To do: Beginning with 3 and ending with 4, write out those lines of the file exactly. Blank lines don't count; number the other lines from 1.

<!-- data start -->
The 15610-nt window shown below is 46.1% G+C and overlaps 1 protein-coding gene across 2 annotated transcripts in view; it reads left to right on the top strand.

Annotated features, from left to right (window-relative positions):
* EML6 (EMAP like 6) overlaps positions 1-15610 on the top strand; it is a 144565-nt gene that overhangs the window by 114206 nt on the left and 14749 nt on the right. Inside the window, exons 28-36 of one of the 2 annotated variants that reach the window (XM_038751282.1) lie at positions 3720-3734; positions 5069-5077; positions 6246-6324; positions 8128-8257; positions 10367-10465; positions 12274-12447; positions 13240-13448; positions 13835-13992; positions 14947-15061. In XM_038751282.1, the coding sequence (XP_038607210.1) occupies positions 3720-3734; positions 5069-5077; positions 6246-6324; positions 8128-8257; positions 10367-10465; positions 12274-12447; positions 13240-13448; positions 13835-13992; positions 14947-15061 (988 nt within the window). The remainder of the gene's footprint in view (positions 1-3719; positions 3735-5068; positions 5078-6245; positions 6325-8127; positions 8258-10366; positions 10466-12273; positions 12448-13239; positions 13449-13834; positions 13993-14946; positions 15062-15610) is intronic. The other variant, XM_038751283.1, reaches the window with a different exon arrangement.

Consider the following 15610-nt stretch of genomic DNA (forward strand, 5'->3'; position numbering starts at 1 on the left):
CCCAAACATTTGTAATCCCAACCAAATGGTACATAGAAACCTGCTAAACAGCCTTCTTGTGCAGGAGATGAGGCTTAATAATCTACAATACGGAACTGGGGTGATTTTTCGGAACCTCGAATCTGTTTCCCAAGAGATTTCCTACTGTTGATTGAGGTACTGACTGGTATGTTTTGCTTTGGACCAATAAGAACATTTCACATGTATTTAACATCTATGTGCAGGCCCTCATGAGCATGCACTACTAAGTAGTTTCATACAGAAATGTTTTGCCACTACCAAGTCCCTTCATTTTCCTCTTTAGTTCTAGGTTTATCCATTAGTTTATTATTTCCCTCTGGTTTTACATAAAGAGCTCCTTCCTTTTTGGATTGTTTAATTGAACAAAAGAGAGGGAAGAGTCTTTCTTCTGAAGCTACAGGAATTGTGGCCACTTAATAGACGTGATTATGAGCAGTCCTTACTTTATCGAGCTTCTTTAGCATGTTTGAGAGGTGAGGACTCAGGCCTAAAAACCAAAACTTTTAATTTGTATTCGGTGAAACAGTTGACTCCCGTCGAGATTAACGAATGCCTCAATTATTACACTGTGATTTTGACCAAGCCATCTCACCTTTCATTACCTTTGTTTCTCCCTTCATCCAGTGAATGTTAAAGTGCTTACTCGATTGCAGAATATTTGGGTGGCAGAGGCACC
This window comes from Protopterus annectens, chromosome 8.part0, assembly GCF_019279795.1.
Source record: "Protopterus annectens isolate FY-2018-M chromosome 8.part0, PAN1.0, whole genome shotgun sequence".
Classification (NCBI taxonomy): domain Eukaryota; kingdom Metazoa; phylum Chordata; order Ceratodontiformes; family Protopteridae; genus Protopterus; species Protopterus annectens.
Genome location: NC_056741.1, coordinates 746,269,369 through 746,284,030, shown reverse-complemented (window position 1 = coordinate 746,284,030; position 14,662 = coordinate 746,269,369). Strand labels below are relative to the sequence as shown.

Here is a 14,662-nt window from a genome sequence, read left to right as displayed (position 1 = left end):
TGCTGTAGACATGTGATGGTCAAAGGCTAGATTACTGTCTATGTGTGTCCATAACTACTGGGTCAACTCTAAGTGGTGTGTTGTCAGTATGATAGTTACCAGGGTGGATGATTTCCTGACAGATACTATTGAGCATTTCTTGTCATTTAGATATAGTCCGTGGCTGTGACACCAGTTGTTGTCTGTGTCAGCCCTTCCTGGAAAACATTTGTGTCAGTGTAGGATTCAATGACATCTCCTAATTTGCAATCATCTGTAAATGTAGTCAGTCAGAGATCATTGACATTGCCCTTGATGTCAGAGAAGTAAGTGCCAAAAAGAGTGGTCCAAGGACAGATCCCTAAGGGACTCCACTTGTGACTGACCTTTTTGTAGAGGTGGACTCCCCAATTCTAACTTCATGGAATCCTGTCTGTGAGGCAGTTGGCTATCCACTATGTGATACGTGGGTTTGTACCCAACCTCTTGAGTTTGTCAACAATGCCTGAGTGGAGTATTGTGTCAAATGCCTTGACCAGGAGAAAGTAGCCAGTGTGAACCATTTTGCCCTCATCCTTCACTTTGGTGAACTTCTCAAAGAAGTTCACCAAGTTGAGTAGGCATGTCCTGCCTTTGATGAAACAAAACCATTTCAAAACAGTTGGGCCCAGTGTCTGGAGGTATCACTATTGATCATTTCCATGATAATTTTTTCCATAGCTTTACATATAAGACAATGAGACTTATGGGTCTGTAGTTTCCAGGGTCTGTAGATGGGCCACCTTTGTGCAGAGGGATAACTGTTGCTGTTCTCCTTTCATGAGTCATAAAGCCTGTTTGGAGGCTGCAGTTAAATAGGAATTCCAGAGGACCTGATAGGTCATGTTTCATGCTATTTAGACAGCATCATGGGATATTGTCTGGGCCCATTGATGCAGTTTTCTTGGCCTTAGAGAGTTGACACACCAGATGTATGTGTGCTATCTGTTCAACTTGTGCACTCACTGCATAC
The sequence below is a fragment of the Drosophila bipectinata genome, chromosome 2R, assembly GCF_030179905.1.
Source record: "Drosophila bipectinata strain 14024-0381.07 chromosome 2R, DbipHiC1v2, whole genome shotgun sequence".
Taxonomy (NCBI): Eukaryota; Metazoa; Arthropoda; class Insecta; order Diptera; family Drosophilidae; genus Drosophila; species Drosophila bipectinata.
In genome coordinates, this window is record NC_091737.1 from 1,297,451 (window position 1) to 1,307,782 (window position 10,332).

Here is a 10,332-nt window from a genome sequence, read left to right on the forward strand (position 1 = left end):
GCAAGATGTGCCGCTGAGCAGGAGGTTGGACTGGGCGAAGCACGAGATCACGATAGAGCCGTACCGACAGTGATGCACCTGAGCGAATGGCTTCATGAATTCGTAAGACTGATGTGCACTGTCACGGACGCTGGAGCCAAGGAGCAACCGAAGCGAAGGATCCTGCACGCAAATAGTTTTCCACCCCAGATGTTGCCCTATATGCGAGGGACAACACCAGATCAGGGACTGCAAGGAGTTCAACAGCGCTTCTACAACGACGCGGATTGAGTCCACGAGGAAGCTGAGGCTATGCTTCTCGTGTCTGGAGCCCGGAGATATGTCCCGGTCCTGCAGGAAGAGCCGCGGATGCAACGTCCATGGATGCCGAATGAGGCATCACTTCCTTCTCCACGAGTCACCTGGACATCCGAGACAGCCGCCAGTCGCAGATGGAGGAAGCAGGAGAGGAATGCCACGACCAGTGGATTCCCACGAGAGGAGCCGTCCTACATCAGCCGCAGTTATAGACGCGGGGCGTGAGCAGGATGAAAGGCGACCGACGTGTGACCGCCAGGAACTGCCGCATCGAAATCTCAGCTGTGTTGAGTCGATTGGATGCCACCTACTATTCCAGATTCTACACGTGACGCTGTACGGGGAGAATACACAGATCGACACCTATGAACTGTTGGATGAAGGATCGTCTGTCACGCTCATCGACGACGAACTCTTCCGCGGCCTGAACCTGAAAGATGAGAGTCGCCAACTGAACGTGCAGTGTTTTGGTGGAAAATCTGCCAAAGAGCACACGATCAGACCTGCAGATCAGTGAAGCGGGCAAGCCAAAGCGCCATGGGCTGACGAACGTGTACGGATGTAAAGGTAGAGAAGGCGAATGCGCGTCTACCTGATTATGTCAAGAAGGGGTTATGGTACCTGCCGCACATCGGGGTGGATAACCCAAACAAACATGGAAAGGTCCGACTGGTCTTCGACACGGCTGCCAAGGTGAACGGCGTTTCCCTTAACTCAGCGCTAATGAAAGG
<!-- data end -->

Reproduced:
* EML6 (EMAP like 6) overlaps positions 1-15610 on the top strand; it is a 144565-nt gene that overhangs the window by 114206 nt on the left and 14749 nt on the right. Inside the window, exons 28-36 of one of the 2 annotated variants that reach the window (XM_038751282.1) lie at positions 3720-3734; positions 5069-5077; positions 6246-6324; positions 8128-8257; positions 10367-10465; positions 12274-12447; positions 13240-13448; positions 13835-13992; positions 14947-15061. In XM_038751282.1, the coding sequence (XP_038607210.1) occupies positions 3720-3734; positions 5069-5077; positions 6246-6324; positions 8128-8257; positions 10367-10465; positions 12274-12447; positions 13240-13448; positions 13835-13992; positions 14947-15061 (988 nt within the window). The remainder of the gene's footprint in view (positions 1-3719; positions 3735-5068; positions 5078-6245; positions 6325-8127; positions 8258-10366; positions 10466-12273; positions 12448-13239; positions 13449-13834; positions 13993-14946; positions 15062-15610) is intronic. The other variant, XM_038751283.1, reaches the window with a different exon arrangement.

Consider the following 15610-nt stretch of genomic DNA (forward strand, 5'->3'; position numbering starts at 1 on the left):